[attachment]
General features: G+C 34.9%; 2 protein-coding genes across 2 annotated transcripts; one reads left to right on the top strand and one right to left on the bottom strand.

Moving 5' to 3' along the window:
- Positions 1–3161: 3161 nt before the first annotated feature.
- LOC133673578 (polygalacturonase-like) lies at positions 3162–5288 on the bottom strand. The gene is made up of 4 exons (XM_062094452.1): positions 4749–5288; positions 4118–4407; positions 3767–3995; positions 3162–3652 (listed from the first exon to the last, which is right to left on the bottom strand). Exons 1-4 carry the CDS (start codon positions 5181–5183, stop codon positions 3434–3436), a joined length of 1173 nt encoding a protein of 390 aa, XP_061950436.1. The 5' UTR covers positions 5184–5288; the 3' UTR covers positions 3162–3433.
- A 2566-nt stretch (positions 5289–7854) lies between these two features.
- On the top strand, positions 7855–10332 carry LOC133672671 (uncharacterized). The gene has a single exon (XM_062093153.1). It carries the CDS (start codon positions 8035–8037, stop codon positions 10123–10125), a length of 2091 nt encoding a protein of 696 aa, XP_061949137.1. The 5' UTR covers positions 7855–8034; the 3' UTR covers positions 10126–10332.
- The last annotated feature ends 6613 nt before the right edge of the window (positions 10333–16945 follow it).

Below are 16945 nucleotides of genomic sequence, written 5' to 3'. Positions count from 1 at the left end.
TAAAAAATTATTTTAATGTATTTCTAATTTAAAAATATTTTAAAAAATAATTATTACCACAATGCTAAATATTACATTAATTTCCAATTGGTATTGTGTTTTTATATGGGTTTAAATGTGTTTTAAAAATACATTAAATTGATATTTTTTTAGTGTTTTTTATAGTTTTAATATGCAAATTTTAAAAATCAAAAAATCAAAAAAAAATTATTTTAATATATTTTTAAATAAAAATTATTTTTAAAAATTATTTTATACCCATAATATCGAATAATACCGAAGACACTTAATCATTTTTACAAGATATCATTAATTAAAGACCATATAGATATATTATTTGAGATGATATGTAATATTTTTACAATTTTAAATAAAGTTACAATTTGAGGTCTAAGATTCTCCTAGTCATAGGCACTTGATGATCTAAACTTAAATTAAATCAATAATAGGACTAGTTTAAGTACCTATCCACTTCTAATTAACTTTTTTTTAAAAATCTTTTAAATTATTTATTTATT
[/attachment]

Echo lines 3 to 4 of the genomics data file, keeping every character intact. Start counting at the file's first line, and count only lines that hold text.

- Positions 1–3161: 3161 nt before the first annotated feature.
- LOC133673578 (polygalacturonase-like) lies at positions 3162–5288 on the bottom strand. The gene is made up of 4 exons (XM_062094452.1): positions 4749–5288; positions 4118–4407; positions 3767–3995; positions 3162–3652 (listed from the first exon to the last, which is right to left on the bottom strand). Exons 1-4 carry the CDS (start codon positions 5181–5183, stop codon positions 3434–3436), a joined length of 1173 nt encoding a protein of 390 aa, XP_061950436.1. The 5' UTR covers positions 5184–5288; the 3' UTR covers positions 3162–3433.